Figure 2. 3-D Structures of ADP-ribosylating toxins of Salmonella. ArtAB and typhoid toxin are secreted exotoxins, while SpvB is translocated directly into the cytoplasm of host cells, and therefore lacks a binding domain. Active domains are shown in red, binding domains in blue, and other toxin components are shown in gray (typhoid toxin CdtB). The typhoid toxin (PDB accession: 4K6L) and SpvB (PDB accession: 2GWL) crystal structures were solved; the crystal structure of ArtA (PDB accession: 4Z9C; used as a template for modeling DT-104 ArtA) and the ArtB pentamer (PDB accession: 5WHV) were resolved as independent subunits. Therefore, the A and B domains of ArtAB are shown as two separate subunits and not as the final conformation of the toxin.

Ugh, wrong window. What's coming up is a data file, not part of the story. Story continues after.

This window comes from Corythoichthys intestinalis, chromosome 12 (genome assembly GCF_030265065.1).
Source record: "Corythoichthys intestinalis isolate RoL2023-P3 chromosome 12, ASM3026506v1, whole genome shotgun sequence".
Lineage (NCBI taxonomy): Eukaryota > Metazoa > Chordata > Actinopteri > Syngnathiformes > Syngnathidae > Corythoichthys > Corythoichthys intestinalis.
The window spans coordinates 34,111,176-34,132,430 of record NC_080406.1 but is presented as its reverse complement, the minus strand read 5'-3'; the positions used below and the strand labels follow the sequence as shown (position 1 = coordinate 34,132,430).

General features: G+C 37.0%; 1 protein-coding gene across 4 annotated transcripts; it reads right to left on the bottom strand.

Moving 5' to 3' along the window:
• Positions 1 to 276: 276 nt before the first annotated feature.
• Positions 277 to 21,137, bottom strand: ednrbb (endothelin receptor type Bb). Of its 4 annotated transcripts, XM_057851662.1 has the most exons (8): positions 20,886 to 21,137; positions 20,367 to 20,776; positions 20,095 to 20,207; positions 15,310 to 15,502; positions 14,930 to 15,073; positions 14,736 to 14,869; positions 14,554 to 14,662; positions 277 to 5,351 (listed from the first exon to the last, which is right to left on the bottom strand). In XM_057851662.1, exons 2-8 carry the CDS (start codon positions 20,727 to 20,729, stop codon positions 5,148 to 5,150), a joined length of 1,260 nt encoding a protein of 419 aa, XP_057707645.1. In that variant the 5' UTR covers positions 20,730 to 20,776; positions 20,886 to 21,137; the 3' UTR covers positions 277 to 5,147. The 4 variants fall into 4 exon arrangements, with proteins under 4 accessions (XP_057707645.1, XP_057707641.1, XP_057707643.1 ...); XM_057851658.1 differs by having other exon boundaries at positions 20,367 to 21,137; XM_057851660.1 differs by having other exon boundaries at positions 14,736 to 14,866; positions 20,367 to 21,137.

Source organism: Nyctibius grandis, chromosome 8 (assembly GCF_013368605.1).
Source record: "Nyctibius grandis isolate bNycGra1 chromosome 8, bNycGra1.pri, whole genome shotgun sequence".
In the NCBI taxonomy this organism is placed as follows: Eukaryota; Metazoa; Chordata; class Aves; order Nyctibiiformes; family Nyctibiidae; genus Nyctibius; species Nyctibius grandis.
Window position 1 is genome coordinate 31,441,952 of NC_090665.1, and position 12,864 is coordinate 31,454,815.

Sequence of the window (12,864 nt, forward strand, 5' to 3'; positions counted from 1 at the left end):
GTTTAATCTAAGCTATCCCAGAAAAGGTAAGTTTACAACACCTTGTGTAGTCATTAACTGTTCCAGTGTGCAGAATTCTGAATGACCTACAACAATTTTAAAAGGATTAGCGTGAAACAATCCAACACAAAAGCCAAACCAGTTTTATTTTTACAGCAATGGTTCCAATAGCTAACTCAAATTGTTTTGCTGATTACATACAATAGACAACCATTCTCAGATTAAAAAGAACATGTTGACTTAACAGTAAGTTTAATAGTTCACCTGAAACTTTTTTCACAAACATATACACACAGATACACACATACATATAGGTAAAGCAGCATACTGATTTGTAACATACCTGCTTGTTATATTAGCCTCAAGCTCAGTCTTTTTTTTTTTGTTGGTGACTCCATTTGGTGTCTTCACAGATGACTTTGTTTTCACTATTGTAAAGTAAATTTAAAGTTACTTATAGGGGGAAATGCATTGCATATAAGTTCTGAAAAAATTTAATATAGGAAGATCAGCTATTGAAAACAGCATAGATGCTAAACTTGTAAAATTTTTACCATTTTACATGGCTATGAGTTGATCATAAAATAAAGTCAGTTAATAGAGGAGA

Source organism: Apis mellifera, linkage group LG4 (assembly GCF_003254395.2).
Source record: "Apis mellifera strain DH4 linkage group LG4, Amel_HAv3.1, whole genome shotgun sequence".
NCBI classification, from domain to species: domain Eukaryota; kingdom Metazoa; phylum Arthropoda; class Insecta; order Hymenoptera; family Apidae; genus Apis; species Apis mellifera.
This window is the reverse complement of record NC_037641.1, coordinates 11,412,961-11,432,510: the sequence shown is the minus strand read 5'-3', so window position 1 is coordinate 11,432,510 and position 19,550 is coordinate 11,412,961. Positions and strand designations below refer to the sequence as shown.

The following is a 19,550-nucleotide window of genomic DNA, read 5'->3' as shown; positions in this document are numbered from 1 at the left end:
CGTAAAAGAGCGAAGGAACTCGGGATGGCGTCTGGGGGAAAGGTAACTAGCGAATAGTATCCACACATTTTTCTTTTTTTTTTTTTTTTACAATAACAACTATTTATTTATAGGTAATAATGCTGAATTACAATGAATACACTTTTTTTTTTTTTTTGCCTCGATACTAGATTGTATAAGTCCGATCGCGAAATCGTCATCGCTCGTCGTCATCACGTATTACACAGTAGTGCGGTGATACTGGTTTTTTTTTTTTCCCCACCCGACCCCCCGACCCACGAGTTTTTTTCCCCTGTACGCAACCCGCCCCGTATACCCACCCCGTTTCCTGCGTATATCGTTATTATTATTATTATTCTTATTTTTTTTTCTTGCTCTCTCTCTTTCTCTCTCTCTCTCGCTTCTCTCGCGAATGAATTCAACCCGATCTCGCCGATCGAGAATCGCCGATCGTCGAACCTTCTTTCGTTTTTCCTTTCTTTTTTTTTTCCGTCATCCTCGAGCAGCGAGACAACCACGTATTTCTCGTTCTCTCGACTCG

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Figure 3. PltA and ArtA are structurally similar to the active subunit PtxA from the pertussis toxin. (A) Alignment of predicted amino acid sequence of ArtA from S. Typhimurium DT104, PltA from S. Typhi CT18, and PtxA from B. pertussis. Red boxes indicate catalytic residues, and blue boxes represent amino acid residues involved in NAD+ binding. (B) Percent conservation of amino acids in ArtA, PltA, and PtxA; calculations were performed using Geneious software. (C) Structure of ADP-ribosylating subunits for PtxA (PDB accession: 1PRT), ArtA (modeled onto 479C), PltA (4K6L), and all three. Alignment of 3D models was done with Chimera software [79].